Usually, you can force ASCII-armored by appending the parameter
--armor to your command - this will ensure your file is editable via text editor (not that you would ever want to edit something outputted by GPG).
This is also part of the key management process. Don’t worry, we’re getting to the fun part of actually encrypting, decrypting, and certifying data, but this part may actually be more fun to you.
Do you know how you get the padlock on your browser, next to that URL? That reassuring green padlock is letting you know that the site you’re visiting is actually the site you want, and that the contents are encrypted in transit.
To do this, the site owner must get an SSL certificate from a root authority, such as Let’s Encrypt, Comodo, DigiCert, and so on. Out of these providers, Let’s Encrypt is the only one that does this for free, but the reason they can provide it for free is that they are a) sponsored by a lot of charitable organizations, and b) because the signing window is small (i.e. you can only have it signed for like 3 months or so.) Also, Let’s Encrypt relies on an automated way of verifying websites, saving costs.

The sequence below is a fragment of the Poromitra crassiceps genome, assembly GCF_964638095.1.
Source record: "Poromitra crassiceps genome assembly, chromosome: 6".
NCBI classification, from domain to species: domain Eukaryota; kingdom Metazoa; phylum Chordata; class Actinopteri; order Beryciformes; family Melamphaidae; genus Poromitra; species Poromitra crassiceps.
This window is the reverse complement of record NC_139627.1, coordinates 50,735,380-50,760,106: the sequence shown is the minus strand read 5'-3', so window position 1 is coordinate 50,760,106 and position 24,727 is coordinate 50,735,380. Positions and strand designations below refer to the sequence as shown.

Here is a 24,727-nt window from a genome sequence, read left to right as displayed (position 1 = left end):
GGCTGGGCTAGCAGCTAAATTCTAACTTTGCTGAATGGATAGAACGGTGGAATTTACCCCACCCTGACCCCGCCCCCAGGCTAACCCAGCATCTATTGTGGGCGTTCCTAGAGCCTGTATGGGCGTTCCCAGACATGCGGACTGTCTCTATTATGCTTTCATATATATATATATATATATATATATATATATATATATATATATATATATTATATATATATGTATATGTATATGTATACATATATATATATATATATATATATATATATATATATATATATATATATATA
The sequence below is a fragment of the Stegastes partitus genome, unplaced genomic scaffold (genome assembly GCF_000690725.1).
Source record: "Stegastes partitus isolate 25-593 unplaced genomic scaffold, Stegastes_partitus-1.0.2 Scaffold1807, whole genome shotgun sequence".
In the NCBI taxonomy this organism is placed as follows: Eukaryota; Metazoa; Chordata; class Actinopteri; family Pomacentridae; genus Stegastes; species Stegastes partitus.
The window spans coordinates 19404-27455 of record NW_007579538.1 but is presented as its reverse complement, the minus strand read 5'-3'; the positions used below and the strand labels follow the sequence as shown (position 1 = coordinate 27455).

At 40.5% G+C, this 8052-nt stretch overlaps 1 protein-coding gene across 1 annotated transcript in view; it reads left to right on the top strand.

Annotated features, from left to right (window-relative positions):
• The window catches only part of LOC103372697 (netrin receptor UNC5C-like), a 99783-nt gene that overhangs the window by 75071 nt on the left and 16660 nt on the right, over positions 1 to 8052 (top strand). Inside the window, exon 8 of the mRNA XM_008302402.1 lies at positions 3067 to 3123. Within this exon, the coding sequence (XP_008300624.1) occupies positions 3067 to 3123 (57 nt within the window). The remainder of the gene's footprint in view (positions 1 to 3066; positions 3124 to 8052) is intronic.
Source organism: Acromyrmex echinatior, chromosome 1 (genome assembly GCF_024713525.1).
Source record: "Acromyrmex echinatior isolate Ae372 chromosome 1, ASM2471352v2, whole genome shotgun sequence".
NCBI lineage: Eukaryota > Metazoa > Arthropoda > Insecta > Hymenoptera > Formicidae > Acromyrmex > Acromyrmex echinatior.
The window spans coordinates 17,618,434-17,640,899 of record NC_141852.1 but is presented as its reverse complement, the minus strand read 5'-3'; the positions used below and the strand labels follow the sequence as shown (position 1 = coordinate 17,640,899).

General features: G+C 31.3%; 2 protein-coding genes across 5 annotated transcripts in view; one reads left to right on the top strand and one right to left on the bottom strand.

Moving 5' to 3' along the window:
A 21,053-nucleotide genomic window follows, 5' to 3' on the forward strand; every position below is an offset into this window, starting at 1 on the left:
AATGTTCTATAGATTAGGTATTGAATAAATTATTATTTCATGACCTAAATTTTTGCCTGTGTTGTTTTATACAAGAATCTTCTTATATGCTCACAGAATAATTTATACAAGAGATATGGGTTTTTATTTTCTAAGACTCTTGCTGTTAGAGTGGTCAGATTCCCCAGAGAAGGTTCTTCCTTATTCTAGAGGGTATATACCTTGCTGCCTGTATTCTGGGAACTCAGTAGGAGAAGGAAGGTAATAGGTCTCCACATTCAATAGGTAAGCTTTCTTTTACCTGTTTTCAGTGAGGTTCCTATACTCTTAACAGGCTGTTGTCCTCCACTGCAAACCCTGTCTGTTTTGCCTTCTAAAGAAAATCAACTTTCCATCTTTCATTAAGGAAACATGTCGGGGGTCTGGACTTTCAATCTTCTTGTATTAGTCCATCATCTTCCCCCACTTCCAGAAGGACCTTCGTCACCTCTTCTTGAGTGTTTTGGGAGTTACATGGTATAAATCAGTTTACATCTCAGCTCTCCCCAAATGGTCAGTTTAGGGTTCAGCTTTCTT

So why are the rest of those providers asking for money for SSL certificates? Well, every time they give out the SSL certificates, the providers need to make sure that they’re giving the certificates to the actual owners of the website, and not some bogus bad actor (Mallory). Bad stuff can happen if they mess this up, and it has definitely happened in the past. When this happens, browser makers typically revoke the trust for that specific root authority, so they have a lot of incentive to not mess this up.